Author: R.K. Narayan
Publisher: Chatto and Windus
Publishing Date: 1972
A sweeping tale of abduction, battle, and courtship played out in a universe of deities and demons, The Ramayana is familiar to virtually every Indian. Although, the Sanskrit original was composed by Valmiki around the fourth century BC, poets have produced countless versions in different languages.
Here, drawing on the work of an eleventh-century poet called Kamban, Narayan employs the skills of a master novelist to re-create the excitement he found in the original. A luminous saga made accessible to new generations of readers, The Ramayana can be enjoyed for its spiritual wisdom, or as a thrilling tale of ancient conflict.
Narayan’s version of Ramayana is the crisp and simple version of the epic saga of Hindu Mythology. As the back cover points out, ‘The Ramayana’ is, quite simply, the greatest of Indian epics’. It was first put in writing between 1500 and the fourth century B.C., but it has been adapted and retold many times, each storyteller offering a slightly different version in the intent to accommodate the tale to one’s demands and preferences. This version, told by R.K. Narayan, is based on the Tamil version written by Kamban.
The Ramayana tells the story of Rama, a man who is an avatar (incarnation) of the Hindu god Vishnu. As such, Rama possesses all of Vishnu's godly qualities in the body of a man, and is therefore meant to represent an image of the ideal man according to Hindu philosophy. On a very basic level, the Ramayana is a simple tale of good triumphing over evil.
The two ideologies or morals that follows almost every character are- Honour and loyalty. Even though honouring one's promises and behaving loyally often has disastrous short-term consequences for the characters, they overwhelmingly choose to follow through with their promises, which later result in long-term success.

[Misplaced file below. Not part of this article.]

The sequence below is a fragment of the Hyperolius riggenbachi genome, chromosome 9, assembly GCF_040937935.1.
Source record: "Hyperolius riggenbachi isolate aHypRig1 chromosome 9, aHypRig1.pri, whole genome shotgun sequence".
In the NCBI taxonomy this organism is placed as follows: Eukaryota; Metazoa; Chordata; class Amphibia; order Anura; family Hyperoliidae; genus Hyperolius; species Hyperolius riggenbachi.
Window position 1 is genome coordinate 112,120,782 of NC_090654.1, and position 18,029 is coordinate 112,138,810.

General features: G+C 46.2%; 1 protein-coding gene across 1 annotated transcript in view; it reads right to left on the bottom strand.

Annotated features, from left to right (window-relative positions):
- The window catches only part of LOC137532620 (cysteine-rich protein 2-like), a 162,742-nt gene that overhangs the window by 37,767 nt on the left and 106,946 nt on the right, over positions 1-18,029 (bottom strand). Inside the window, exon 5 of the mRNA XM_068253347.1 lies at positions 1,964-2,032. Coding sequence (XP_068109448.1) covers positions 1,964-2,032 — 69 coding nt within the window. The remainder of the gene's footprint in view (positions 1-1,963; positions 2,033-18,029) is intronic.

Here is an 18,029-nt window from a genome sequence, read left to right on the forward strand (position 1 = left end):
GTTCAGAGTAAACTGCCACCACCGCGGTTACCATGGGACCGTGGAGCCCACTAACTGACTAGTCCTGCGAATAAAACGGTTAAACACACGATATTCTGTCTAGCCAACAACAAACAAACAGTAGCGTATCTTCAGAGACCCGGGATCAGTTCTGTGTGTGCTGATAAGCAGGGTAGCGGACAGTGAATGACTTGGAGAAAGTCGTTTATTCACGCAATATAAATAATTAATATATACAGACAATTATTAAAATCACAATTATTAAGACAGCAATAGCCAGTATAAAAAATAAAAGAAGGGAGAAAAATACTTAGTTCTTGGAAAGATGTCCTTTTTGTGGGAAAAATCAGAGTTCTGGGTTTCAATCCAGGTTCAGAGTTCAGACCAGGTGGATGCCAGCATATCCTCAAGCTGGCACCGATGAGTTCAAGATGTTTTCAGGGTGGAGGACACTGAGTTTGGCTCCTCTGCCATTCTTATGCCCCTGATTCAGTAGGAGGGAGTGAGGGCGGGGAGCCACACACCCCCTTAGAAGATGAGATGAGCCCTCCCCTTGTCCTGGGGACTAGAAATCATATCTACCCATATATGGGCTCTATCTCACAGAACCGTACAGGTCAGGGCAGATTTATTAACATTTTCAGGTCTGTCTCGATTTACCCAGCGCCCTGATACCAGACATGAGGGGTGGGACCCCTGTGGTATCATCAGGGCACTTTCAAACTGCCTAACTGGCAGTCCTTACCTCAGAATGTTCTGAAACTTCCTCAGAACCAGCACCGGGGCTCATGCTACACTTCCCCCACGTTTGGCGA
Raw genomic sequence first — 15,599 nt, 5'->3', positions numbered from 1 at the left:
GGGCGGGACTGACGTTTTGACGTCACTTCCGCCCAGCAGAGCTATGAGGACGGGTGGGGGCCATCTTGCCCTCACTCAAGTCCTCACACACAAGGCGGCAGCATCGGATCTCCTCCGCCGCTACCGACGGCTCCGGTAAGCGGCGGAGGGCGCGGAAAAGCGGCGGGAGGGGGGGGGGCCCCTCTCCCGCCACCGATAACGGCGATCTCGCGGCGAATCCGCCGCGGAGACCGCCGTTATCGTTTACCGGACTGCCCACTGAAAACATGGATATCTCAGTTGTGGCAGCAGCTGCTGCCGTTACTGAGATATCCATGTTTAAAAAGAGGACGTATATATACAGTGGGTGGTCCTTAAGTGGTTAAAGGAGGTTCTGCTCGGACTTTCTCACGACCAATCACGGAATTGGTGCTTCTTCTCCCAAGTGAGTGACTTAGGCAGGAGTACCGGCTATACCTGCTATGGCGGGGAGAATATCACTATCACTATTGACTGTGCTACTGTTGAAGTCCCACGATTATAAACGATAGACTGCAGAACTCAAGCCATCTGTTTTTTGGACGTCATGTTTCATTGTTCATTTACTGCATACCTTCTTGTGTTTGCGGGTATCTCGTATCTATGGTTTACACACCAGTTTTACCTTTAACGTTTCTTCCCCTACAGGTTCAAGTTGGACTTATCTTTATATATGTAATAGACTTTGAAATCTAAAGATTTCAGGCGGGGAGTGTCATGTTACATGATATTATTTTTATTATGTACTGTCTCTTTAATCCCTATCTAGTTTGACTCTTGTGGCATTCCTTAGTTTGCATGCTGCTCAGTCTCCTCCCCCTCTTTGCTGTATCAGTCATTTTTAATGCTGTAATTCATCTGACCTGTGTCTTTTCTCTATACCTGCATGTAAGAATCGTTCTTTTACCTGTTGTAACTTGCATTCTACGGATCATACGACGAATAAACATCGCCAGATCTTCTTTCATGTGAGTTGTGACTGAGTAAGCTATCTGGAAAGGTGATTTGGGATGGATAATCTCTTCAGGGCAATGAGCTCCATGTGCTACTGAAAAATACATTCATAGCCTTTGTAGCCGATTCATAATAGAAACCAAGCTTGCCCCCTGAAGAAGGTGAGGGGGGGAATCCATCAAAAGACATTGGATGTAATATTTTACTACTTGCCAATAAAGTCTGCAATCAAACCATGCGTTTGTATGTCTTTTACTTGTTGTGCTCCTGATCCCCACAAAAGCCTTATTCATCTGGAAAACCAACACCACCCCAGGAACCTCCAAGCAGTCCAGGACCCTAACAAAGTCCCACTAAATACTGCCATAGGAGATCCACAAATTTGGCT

Another striking difference in Narayan’s version reflects a deeper analysis of the character of Rama. Narayan believes that Ram was wrong to indeed let Sita undertake the ‘Agnipariksha’. The original epic poem consists of 24,000 verses and 500 chapters, while Narayan’s version consists of a mere 150 pages and 14 chapters.
About the Author:
R. K. Narayan was born in Madras, South India, and educated there and at Maharaja’s College in Mysore. His first novel Swami and Friends (1935) and its successor The Bachelor of Arts (1937) are both set in the enchanting fictional territory of Malgudi. Other ‘Malgudi’ novels are The Dark Room (1938), The English Teacher (1945), Mr. Sampath (1949), The Financial Expert (1952), The Man Eater of Malgudi (1961), The Vendor of Sweets (1967), The Painter of Signs (1977), A Tiger for Malgudi (1983), and Talkative Man (1986). His novel The Guide (1958) won him the National Prize of the Indian Literary Academy, his country’s highest literary honour. He was awarded in 1980 the A.C. Benson Medal by the Royal Society of Literature and in 1981 he was made an Honorary Member of the American Academy and Institute of Arts and Letters. As well as five collections of short stories, A Horse and Two Goats, An Astrologer’s Day and Other Stories, Lawley Road, Under the Banyan Tree and Malgudi Days, he has published a travel book, The Emerald Route, three collections of essays, A Writer’s Nightmare, Next Sunday and Reluctant Guru, three books on the Indian epics, and a volume of memoirs, My Days.